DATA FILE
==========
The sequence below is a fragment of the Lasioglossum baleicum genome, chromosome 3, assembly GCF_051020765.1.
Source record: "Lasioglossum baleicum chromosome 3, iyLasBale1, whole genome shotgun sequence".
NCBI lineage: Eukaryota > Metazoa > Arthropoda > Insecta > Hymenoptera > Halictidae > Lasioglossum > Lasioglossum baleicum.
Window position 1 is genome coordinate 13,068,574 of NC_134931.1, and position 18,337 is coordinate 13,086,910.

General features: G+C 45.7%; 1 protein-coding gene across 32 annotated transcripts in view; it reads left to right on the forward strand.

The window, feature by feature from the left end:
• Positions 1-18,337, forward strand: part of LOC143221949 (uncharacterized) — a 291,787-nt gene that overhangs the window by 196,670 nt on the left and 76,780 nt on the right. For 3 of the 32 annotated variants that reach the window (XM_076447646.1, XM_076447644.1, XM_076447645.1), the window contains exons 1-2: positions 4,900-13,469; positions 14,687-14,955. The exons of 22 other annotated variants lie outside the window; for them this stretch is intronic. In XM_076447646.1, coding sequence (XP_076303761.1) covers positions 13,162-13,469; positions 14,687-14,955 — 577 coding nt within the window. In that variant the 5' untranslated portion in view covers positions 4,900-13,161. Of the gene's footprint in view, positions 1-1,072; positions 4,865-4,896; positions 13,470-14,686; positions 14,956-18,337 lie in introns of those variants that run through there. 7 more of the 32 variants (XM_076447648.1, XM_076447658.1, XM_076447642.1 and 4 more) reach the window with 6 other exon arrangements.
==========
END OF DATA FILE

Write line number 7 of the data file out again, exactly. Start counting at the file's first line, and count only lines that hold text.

• Positions 1-18,337, forward strand: part of LOC143221949 (uncharacterized) — a 291,787-nt gene that overhangs the window by 196,670 nt on the left and 76,780 nt on the right. For 3 of the 32 annotated variants that reach the window (XM_076447646.1, XM_076447644.1, XM_076447645.1), the window contains exons 1-2: positions 4,900-13,469; positions 14,687-14,955. The exons of 22 other annotated variants lie outside the window; for them this stretch is intronic. In XM_076447646.1, coding sequence (XP_076303761.1) covers positions 13,162-13,469; positions 14,687-14,955 — 577 coding nt within the window. In that variant the 5' untranslated portion in view covers positions 4,900-13,161. Of the gene's footprint in view, positions 1-1,072; positions 4,865-4,896; positions 13,470-14,686; positions 14,956-18,337 lie in introns of those variants that run through there. 7 more of the 32 variants (XM_076447648.1, XM_076447658.1, XM_076447642.1 and 4 more) reach the window with 6 other exon arrangements.